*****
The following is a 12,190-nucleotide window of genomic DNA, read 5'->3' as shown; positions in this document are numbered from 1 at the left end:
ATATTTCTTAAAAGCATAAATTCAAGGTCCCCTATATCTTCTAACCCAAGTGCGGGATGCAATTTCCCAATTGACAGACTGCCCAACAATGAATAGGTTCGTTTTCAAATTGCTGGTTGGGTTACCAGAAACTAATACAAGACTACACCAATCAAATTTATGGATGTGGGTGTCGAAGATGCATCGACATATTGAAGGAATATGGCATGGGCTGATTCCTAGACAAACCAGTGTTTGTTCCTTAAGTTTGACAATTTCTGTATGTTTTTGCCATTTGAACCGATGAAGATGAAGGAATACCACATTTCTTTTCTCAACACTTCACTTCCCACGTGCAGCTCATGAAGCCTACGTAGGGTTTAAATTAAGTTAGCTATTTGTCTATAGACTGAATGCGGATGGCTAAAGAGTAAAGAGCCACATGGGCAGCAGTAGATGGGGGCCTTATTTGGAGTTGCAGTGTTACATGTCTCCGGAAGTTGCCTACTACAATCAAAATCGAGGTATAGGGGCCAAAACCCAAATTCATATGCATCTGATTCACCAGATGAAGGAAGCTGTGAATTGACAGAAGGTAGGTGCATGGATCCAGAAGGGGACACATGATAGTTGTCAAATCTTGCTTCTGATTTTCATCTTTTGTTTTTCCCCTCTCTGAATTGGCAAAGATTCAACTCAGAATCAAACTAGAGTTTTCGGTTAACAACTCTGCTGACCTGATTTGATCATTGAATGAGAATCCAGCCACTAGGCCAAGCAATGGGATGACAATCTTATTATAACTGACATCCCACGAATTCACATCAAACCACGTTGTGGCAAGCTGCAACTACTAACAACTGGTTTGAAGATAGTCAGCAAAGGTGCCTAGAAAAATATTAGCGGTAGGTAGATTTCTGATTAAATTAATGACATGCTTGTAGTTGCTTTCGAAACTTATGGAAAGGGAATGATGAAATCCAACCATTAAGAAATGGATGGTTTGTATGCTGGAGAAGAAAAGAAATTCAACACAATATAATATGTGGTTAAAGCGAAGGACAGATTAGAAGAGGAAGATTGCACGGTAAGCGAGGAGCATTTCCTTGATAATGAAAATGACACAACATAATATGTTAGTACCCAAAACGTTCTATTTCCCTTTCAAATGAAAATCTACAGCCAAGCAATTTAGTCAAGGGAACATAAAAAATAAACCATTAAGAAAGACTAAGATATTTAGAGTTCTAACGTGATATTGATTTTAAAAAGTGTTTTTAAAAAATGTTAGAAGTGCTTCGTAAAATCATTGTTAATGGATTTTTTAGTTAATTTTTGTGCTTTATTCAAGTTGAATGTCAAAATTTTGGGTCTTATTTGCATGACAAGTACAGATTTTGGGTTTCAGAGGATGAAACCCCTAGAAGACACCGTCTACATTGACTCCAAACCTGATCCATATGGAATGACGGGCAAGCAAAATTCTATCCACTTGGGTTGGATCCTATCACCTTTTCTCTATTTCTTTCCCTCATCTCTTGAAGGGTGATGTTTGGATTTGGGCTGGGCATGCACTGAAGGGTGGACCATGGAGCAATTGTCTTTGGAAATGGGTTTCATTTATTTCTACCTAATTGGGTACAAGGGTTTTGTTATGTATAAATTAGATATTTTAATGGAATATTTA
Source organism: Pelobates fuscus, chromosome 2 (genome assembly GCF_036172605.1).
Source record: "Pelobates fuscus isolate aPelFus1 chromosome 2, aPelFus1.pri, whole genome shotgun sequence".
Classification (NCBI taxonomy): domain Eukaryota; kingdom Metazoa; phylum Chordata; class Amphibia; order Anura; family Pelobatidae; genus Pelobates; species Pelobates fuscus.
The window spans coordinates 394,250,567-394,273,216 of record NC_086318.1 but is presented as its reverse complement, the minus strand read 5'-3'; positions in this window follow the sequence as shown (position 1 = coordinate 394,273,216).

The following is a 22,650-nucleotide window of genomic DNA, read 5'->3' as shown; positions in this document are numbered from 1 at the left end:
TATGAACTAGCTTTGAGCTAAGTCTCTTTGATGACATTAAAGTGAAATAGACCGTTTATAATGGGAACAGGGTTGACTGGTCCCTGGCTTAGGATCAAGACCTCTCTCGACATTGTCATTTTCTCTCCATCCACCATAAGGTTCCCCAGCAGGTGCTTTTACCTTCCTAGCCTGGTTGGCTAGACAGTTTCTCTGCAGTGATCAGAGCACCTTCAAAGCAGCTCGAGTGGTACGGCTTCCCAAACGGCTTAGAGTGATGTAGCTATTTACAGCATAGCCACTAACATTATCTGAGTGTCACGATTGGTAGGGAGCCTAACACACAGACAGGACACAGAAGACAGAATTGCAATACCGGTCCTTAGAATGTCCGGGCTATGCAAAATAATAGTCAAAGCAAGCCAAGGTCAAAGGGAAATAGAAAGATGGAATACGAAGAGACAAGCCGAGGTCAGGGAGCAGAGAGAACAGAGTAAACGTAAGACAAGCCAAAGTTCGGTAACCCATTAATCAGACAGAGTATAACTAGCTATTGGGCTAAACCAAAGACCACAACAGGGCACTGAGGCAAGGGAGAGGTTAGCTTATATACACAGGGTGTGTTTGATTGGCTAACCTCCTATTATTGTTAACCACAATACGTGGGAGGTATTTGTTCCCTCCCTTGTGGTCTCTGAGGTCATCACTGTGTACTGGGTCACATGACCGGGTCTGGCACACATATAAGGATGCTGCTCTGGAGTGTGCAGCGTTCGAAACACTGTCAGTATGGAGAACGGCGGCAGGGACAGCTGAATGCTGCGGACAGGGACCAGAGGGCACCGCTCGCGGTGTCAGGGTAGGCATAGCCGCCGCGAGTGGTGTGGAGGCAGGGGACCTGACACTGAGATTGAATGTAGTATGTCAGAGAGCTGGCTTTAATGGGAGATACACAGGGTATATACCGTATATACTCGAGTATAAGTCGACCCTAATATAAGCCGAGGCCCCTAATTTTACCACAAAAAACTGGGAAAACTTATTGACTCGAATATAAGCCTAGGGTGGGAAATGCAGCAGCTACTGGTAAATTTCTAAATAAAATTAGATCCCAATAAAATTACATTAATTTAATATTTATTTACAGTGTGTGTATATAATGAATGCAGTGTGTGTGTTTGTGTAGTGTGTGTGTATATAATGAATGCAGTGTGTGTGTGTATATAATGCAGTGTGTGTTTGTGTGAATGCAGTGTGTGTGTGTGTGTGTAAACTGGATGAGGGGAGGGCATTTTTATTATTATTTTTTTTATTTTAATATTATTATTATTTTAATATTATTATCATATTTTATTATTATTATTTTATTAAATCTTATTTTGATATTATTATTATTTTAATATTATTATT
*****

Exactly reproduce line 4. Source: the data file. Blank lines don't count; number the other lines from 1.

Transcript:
Source record: "Pelobates fuscus isolate aPelFus1 chromosome 2, aPelFus1.pri, whole genome shotgun sequence".